My very old VW bus ('67 I think) had that sort of wheel mounted gear reduction to the rear wheels. Not for the purpose of raising ground clearance but to give the heavier bus a greater power advantage while keeping all other engine components identical to the bug.
Stickframe
#362
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Posted: Saturday, May 05, 2018 - 02:23 AM UTC
All of those long driveshafts! That's a LOT of torque being thrown around! I wonder how the transfer cases held up over time? Mike - your question about lockers or some sort of positraction makes the question even tougher. Seems binding that system might not have been all that uncommon (likely hard to steer and tough on all those shafts and U-joints), unless the gearbox had torque differential capability too...? Wow - again - that's a lots of toque...going through a complicated array of gears, U joints, and shafts!

HMMWVs (and other vehicles) have gear reduction hubs, which are broadly similar to the concept shown (ring gear at the wheel), except, the gearing is in a tight housing close to, but not directly attached to the individual wheel (a short shaft goes from reduction gear to the wheel hub) - and wheel pairs are served by a single differential - so torque can be split left/right wheels, front/rear axles via the transfer case. A reason for using the gear reduction hubs is that you can raise the centerline of the axle shaft above the wheel centerline prodviding increased ground clearance - but I don't know if there is a significant gear reduction..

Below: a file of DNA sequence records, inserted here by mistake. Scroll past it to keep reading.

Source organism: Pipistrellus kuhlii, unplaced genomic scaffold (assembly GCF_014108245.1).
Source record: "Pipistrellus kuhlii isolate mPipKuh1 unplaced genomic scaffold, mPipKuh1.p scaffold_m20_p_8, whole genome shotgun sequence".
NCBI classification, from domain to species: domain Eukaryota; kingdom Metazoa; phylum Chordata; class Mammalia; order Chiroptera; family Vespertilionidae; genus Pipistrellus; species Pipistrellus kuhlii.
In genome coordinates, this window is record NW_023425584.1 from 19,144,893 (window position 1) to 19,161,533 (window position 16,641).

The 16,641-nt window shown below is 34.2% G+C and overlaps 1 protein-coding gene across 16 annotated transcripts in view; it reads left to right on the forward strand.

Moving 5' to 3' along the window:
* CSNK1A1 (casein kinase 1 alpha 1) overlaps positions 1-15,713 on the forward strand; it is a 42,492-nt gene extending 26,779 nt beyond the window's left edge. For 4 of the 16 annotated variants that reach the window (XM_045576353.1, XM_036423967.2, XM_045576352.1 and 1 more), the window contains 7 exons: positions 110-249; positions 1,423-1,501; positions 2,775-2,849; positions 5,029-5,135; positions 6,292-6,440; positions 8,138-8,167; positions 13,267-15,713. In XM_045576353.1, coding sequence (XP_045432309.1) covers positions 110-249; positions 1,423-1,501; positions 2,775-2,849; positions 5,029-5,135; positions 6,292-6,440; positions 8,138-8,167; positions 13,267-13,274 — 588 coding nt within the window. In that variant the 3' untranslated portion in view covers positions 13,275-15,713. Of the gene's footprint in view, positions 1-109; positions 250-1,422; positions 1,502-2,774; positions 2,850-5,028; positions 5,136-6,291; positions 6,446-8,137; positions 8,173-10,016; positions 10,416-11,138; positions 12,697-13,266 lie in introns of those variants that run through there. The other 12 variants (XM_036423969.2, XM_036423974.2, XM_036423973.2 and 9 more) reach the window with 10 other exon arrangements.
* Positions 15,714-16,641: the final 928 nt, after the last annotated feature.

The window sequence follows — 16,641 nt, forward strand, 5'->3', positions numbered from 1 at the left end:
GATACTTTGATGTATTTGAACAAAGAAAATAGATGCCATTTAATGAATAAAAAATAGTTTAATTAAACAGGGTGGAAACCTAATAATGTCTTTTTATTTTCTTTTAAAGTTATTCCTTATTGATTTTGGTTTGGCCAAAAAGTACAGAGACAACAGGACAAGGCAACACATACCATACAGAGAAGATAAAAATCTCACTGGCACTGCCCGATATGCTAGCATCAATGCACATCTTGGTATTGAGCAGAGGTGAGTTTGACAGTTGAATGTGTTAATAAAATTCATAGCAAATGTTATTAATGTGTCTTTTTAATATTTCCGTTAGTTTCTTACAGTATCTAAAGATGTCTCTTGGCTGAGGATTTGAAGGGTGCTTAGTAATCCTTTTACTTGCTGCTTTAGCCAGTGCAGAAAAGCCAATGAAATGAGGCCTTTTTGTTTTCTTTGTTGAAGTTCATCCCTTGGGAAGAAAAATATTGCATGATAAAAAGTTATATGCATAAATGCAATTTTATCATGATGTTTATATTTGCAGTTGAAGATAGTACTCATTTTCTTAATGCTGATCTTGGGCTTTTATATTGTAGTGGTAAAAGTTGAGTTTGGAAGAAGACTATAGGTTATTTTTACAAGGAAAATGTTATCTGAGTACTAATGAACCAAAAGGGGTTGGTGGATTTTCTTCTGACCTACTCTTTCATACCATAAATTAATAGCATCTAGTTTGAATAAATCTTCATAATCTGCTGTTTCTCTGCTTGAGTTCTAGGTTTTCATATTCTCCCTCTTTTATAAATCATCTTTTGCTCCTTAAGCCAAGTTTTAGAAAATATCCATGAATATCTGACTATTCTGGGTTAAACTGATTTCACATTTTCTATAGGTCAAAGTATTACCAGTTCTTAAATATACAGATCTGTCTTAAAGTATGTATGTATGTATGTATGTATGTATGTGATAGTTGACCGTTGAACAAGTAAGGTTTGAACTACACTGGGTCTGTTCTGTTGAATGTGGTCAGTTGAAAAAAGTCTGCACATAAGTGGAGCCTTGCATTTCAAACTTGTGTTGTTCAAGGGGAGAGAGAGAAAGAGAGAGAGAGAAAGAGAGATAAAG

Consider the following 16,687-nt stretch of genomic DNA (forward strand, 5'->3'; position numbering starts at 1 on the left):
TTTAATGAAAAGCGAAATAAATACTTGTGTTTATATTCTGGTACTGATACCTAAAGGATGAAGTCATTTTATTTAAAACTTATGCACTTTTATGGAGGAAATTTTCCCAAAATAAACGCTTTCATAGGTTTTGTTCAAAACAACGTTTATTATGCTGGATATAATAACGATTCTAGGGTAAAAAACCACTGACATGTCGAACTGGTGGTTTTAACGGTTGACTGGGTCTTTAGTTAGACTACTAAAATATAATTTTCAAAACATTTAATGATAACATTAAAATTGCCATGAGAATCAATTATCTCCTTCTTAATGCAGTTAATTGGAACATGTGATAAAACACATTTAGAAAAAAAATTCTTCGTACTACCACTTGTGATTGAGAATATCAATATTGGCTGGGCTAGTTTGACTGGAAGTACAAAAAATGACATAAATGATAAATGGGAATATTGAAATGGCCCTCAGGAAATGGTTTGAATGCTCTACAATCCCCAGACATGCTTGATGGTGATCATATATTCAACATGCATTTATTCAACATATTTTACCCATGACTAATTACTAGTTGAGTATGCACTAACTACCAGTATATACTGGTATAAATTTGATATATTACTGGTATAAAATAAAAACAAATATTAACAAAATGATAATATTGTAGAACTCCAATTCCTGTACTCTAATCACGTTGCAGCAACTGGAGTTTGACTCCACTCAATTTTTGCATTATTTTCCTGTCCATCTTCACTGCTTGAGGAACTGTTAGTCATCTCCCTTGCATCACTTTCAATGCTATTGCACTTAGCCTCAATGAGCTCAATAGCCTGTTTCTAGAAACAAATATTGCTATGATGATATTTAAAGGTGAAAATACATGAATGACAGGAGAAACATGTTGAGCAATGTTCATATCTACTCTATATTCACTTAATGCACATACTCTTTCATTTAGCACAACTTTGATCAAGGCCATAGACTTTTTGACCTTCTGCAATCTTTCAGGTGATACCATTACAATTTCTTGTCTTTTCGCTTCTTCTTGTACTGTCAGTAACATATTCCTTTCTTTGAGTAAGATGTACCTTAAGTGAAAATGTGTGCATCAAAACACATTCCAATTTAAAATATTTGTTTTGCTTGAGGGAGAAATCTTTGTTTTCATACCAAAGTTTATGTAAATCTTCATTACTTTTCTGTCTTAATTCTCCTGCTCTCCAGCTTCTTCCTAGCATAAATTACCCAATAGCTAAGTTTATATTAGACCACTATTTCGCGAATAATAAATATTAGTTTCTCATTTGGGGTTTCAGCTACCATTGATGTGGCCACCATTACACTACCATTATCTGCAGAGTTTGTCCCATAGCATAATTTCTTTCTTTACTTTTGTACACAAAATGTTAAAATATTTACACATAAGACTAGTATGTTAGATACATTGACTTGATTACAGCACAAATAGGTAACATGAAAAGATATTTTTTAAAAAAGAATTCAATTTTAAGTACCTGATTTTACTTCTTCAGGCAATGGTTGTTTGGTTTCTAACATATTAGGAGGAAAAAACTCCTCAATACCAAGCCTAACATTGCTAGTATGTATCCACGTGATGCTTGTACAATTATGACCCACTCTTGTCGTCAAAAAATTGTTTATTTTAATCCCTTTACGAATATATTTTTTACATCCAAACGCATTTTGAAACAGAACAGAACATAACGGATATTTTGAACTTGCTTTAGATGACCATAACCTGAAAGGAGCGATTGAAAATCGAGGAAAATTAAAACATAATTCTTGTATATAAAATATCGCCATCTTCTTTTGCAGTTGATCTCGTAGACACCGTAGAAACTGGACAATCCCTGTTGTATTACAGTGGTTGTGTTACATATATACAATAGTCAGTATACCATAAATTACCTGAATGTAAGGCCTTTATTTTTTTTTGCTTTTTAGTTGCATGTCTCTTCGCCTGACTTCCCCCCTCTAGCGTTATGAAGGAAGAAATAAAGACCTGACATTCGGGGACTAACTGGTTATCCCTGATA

Ok - enough fun driveline speculation and chat by me!

Good stuff!

Cheers
Nick
ayovtshev
#490
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Sofiya, Bulgaria
Member Since: September 22, 2016
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Posted: Friday, May 04, 2018 - 11:59 PM UTC
Mike,
the TL.37 had 2 tire(tyre) options:
-semipneumatic(Pirelli Celerflex)- this was the version Bulgarian Army used.
-pneumatic(Pirelli Artiglio).

It looks like Italian constructors loved this 4 driveshaft scheme.
I've seen similar centraly located gearbox on the Heavy Tractor(Trattrice Pesante) Breda 32 and I guess it was built to similar concept.

Will find out soon-we had it in our Army's inventory, so it is on my to-buy list.

165thspc
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Kentucky, United States
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Posted: Friday, May 04, 2018 - 11:47 PM UTC
Never really understood the reason/idea behind using four driveshafts instead of two but the Italians loved it. The concept does avoid the bulky front and rear differentials getting hung up on everything. It puts all the differential equipment close to the transfer case at the point of highest ground clearance of the vehicle - dead center. Also it makes it much simpler to work the two smaller front driveshafts around the engine oil pan.